Posted in Son

One-on-One Joy

Though I’m still not thrilled with Katie going off to preschool for two LONG mornings each week, I have found a beautiful silver lining.

Matthew and I are soaking up all of this new one-on-one time that we’ve never had until now.

Katie and I had two and a half years together before Matthew’s arrival, but as is often the case with second children, Matthew hasn’t had the luxury of much alone time.

So, we’re finding our groove. We’re playing cars and blocks, reading books, and taking trips to the park.

I still miss Katie, but this time with Matthew is joyous.

Now it’s your turn…

What brought you joy this week?

Don’t be shy! Share it with me. :)

Always Her Baby

While we were camping, Craig and I spent much of our evenings talking of his mom.

A year ago today he sat by her side.

He smoothed her hair from her face and reassured her.

He told her that he would be okay.

That she could let go.

He promised her that he would never forget.

As his tears slid over his cheeks, he thanked her for all that she had done for him.

He assured her that he would keep her memory alive in his children…that they would know her.

He rested his head on her arm and cried.

In those moments he was just a boy…her baby boy.

Watching his mother die.

A year ago now, but his face, lit by the warm glow of the campfire, still hinted of that little boy who misses his mother.

And my heart breaks for him…an amazing man, but always her baby boy.

You can read of our tremendous loss in So Much to Say and So That You May Know Her.

Said with Such Love

This week, on Small Moments Mondays, my lovely friend, Angela, from Tiaras and Trucks is sharing a small moment that so many of us will be able to relate to.

One of the things that I love most about Angela is that while what you see on the surface is so lovely, what lies beneath is beyond amazing. She is soft and kind, but also has an unwavering strength that I truly admire.

She is funny and sweet, but she is such a powerful writer that she can move me to tears in a heartbeat. She just makes me feel what she feels.

Thank you, Angela, for sharing your words here. Thank you for inspiring me with your writing and for being my friend. I am so lucky to know you.

Said with Such Love — by Angela

Her golden head falling on my shoulder while reading a story stops my breath, leaving me wondering how I can possibly change her life like this, how I could bring a baby into her world, how I can take her mommy away.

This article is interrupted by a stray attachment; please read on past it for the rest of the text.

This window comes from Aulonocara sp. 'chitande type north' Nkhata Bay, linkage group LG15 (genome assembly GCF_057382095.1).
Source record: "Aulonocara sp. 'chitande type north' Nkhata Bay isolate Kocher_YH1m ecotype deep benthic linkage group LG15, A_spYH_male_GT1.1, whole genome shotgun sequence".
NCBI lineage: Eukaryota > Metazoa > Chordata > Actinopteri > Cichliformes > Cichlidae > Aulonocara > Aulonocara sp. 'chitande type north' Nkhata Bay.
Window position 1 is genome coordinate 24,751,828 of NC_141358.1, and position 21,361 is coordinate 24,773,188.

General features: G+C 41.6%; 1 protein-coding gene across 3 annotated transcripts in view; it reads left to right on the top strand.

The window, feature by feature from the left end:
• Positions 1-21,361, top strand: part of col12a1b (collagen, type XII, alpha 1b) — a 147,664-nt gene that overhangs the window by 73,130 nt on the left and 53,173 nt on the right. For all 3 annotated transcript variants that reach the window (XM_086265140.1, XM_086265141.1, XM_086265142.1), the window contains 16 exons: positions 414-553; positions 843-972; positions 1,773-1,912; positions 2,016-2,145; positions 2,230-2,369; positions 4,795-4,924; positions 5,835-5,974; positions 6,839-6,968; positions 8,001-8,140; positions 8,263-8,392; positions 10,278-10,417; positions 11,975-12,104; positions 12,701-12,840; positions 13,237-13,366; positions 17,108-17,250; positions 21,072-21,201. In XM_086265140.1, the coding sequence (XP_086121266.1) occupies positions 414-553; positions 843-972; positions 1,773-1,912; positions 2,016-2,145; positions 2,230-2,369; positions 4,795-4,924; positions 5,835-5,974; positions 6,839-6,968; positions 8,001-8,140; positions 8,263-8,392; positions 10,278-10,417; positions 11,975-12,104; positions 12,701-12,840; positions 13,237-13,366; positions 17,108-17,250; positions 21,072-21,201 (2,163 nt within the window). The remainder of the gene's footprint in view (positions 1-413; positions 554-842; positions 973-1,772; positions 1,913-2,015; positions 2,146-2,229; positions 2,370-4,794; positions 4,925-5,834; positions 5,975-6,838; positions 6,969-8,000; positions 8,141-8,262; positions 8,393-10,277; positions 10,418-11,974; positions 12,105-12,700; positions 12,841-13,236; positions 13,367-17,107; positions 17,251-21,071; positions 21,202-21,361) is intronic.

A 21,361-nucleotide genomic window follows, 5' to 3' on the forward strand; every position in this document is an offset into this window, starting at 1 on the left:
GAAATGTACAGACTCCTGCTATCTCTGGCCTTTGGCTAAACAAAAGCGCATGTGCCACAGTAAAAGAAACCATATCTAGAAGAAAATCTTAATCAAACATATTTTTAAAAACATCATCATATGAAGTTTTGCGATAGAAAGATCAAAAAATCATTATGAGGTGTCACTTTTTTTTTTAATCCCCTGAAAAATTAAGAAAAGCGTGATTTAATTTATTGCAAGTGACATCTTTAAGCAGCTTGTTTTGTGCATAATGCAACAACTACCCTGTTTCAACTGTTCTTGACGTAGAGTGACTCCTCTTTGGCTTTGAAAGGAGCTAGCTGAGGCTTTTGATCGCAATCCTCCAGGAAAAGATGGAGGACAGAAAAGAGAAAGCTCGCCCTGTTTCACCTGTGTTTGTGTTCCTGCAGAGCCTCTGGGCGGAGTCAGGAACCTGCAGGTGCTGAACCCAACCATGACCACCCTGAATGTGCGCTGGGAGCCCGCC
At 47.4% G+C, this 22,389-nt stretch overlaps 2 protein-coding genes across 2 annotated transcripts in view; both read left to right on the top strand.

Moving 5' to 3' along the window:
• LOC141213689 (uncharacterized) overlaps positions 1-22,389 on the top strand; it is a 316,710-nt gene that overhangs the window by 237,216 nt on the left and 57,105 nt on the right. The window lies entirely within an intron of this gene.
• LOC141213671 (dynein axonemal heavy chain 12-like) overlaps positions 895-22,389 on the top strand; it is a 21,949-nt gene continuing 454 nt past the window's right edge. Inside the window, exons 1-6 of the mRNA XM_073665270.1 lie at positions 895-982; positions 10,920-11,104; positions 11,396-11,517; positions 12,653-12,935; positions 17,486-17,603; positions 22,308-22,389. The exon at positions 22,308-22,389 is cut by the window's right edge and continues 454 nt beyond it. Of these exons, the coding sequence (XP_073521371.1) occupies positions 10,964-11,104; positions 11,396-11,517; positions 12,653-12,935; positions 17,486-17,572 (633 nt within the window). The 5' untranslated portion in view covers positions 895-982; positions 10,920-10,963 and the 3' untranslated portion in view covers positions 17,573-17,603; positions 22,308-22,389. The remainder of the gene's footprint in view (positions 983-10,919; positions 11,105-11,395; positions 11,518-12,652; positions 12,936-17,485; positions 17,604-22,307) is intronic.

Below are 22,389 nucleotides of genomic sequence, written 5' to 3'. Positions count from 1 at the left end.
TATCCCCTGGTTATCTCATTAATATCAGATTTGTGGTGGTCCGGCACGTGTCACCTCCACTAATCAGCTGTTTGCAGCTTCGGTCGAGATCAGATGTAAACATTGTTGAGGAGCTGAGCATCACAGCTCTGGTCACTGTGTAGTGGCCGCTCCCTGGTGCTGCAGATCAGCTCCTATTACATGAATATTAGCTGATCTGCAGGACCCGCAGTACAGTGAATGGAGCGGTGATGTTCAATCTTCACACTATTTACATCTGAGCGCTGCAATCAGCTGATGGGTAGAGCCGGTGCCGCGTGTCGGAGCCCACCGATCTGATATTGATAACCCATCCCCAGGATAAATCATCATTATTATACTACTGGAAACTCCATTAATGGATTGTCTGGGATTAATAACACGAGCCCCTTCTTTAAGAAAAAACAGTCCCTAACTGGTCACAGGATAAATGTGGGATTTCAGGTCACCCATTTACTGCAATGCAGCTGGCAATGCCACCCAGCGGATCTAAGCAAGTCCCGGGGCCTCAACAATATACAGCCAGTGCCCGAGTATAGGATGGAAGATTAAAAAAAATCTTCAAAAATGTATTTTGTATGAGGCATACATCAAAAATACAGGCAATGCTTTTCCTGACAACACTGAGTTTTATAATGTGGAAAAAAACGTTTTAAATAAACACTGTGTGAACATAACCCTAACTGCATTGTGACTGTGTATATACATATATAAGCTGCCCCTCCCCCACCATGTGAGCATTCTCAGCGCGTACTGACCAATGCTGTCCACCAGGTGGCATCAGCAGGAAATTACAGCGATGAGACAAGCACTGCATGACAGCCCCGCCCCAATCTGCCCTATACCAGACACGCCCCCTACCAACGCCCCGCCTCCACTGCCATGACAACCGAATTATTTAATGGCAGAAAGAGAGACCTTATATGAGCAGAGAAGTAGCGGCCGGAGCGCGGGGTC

Nursing him in the dark, a few tears fall onto his wispy hair. Loving and affectionate, he easily slides into his place in our family, but I desperately worry he will never know the undivided adoration of first-time parents.

More than a year later, Abbey and Dylan’s first egg hunt has her giddy with anticipation, carefully clutching both of their baskets to her chest as we walk to the park. Her nod is serious as she listens to how she’ll have to wait for the “babies” to find their eggs first, while she plays with her friends on the slides and monkey bars and waits her turn.

He is simply happy to be riding in the stroller, feeling the wind in his hair, giggling and tossing his snack cup to the ground, knowing I will pick it up and return it with a tickle or a kiss.

Clouds hang over the park, but colored eggs evoke a festive feeling, kids jumping and running over plastic bridges, their eyes hunting eggs they know they mustn’t yet touch. Parents of older children chat while those of us with wobbly toddlers follow closely, steadying them on small steps and inclines and stumpy slides.

Abbey rushes away immediately, daringly stepping from one moving disk to another.

“Mommy! Look at me!” she calls, proudly announcing the feat that was beyond her grasp only months before.

I clap and smile, my heart a little hurt that I can’t reach out to give her a hug or high five while chasing Dylan from the fireman’s pole.

Ushering Dylan over to where countless eggs carpet the grass for the youngest participants, I hand him his basket, pointing at the bright orbs. This is rare, my undivided attention, and his smile shines brightly towards me. Unsteadily, but purposefully, he walks to an egg and stops. Now he is uncertain, and his smile falters. I crouch near him, pointing to the egg.

“For Dylan!”

His brow furrows. His bright, blue eyes scan the playground.

“Addie? Addie?!”

With slight apprehension, I call her over, knowing she is anticipating her turn, worrying she’ll be disappointed at my request.

“Dylan needs your help,” I say simply, bracing myself for her response.

Immediately, she crouches much as I had, pointing at the same egg.

“Look Dylan! An egg!”

Patiently, slowly, she wanders with him amidst the eggs, telling him their colors, getting excited with him about one red egg so big he needs both hands to hold it.

“Addie,” he sighs happily, handing her the egg and watching her place it in his basket.

Her name, mispronounced, has never been said with such love.